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All over the world, hospitals and other medical facilities are using audio visual (AV) technology to improve patient care, make time and efficiency savings, and educate the nurses, doctors and surgeons of the future.
Greater colour accuracy, higher brightness, and more complete compatibility with medical imaging standards have all contributed to the greater role played by AV, but other technological developments are also making themselves felt – including the ability to visualise in 3D, to transmit images in real time over long distances, and to store video recordings of surgical procedures as an integral part of a patient’s treatment file.
HOW IT ALL BEGAN
The history of AV in medical facilities goes back to the development of PACS in the 1980s. It is now nearly 20 years since London’s Hammersmith Hospital became the first filmless medical facility in the world – the first of its kind to store all its imaging, whether still photography or video, digitally.
Today, the DICOM standard allows patient records to be attached to image files in the form of metadata, and increasing numbers of medical equipment manufacturers have recognised the need to ensure that their products are DICOM-compatible. This has given AV professionals the opportunity to integrate this equipment into a single system, smoothing the workflows of doctors and administrators alike. It has also enabled hospitals to gain a faster and more complete picture of a patient’s condition and the procedures that have been used to treat it.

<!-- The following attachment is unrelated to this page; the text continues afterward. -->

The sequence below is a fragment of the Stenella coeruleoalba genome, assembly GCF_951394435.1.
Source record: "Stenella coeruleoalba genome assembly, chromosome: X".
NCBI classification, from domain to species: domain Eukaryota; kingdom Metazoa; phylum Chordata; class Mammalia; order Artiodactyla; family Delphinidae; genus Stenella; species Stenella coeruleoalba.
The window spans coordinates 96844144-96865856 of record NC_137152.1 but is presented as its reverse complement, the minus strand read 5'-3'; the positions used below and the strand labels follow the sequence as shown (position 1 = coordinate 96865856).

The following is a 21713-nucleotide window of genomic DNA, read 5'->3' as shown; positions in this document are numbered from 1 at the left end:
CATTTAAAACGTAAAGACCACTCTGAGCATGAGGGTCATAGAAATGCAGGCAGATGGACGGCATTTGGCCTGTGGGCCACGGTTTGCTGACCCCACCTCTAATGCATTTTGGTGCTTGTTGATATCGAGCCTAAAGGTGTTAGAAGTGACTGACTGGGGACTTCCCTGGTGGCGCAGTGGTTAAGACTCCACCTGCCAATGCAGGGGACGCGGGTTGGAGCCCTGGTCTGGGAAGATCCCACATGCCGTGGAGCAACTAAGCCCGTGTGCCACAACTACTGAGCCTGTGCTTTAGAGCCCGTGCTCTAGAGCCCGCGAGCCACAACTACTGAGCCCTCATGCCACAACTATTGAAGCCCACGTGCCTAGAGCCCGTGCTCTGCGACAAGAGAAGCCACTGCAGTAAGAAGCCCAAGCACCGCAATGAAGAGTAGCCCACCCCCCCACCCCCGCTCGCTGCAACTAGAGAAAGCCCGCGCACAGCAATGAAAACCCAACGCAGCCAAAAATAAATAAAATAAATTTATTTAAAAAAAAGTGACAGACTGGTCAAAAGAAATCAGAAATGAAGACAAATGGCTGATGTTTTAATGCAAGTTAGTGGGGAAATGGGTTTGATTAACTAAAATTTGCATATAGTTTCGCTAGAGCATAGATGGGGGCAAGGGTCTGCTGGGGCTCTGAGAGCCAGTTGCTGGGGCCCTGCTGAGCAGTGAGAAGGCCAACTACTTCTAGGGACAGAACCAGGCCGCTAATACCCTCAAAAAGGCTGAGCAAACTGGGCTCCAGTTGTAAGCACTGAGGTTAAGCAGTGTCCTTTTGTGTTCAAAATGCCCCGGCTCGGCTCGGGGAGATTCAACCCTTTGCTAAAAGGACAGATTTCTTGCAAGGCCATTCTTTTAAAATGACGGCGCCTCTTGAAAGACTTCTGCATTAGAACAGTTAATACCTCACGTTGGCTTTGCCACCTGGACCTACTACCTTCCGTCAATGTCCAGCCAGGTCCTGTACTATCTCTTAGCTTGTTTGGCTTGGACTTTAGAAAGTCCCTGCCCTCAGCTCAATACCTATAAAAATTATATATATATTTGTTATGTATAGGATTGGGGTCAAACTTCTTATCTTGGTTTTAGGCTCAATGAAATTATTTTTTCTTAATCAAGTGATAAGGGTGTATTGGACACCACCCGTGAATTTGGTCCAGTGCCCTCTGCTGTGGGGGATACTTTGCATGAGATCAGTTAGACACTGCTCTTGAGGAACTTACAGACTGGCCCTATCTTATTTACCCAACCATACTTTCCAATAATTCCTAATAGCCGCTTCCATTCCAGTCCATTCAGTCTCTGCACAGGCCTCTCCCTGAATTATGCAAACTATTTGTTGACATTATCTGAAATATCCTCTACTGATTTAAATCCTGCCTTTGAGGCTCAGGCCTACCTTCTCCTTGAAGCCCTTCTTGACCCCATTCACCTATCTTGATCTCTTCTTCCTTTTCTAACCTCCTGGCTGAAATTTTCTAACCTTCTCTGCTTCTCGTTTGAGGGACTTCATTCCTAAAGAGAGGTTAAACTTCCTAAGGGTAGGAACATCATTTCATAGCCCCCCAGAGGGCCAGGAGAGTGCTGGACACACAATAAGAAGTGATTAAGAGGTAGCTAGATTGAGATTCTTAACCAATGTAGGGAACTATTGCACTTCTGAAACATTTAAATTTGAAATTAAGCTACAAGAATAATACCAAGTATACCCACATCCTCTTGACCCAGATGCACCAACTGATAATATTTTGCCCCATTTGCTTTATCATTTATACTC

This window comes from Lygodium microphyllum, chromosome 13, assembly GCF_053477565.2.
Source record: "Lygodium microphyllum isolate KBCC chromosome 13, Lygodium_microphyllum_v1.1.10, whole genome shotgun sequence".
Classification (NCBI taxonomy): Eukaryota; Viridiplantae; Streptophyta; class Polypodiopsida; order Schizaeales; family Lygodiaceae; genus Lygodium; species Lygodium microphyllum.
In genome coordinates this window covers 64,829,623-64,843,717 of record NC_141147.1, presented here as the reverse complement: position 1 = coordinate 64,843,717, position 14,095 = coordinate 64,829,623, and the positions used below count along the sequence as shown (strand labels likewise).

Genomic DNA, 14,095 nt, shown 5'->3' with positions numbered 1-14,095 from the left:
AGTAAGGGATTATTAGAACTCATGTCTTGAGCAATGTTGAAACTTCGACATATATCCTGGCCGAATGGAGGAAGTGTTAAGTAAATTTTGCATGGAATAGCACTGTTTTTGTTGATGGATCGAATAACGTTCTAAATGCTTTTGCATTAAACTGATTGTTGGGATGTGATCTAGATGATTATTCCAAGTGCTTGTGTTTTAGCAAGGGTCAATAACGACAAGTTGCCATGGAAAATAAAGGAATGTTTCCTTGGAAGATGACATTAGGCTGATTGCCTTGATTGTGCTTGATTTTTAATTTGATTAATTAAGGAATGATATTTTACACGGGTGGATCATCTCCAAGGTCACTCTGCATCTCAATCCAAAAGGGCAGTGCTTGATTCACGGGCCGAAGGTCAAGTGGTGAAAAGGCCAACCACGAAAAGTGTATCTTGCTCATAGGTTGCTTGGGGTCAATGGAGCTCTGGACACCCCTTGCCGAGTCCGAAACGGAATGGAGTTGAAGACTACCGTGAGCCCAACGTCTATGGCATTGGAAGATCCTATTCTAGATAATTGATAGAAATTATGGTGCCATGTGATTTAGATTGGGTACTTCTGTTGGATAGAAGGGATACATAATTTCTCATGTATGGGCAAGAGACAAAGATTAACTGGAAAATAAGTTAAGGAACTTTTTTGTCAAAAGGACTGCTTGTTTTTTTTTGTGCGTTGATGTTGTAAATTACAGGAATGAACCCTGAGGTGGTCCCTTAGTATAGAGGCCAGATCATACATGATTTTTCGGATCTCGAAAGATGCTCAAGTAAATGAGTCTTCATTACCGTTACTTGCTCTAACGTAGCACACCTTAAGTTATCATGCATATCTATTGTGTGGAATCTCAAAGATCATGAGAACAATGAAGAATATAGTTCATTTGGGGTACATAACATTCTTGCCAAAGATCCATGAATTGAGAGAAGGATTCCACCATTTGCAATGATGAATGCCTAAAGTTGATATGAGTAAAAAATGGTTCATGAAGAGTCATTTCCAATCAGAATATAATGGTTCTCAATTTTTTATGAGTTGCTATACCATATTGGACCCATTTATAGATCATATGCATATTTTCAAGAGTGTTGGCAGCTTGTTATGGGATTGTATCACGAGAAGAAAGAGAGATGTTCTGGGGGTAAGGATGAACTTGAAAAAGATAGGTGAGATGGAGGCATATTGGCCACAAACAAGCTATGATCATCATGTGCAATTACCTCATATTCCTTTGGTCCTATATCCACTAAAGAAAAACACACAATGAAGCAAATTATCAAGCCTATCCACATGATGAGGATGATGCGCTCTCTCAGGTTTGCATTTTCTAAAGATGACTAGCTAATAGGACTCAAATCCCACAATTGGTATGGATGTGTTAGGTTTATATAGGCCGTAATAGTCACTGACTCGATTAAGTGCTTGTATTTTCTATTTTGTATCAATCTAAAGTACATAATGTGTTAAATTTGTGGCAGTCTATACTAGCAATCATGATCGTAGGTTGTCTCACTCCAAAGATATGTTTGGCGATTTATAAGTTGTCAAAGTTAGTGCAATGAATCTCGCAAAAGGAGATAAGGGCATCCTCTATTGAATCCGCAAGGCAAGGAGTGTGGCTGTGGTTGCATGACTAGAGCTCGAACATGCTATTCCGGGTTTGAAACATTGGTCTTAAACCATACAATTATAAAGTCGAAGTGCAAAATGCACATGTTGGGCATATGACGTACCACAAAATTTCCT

In some ways, the most obvious area of success for AV in hospitals is the operating theatre, where a fully integrated room ensures that all images are viewable at the highest quality and resolution possible, despite the proliferation of video standards currently in use by endo-cameras, fluoroscopy machines, monitors and so on. But hospitals have a large number of secondary uses for the imaging that is captured during a surgical procedure, so it is also incumbent on the AV supplier to ensure that all the video data can be accessed properly throughout a given facility.
At its simplest, this wider distribution of information involves the exchange of audio and video data in real time between the theatre to the pathology lab – which is particularly useful if a procedure requires live collaboration between the two. If the hospital has an educational dimension, lecture rooms can also be linked to the theatre in this way, so that students can view procedures while they are in progress.
Beyond the facility itself, a combination of HD (High Definition) video capture, videoconferencing and projection can enable the deployment of a telemedicine solution. This enables medical professionals to provide expert consultancy and diagnosis to patients who may be thousands of miles from the location of that expertise. Patients who are examined in small or portable medical stations can have their data transferred via satellite to a central hospital where the results are assessed, scanned images examined, and a plan of action formulated – with all relevant images and notes saved in a central PACS database.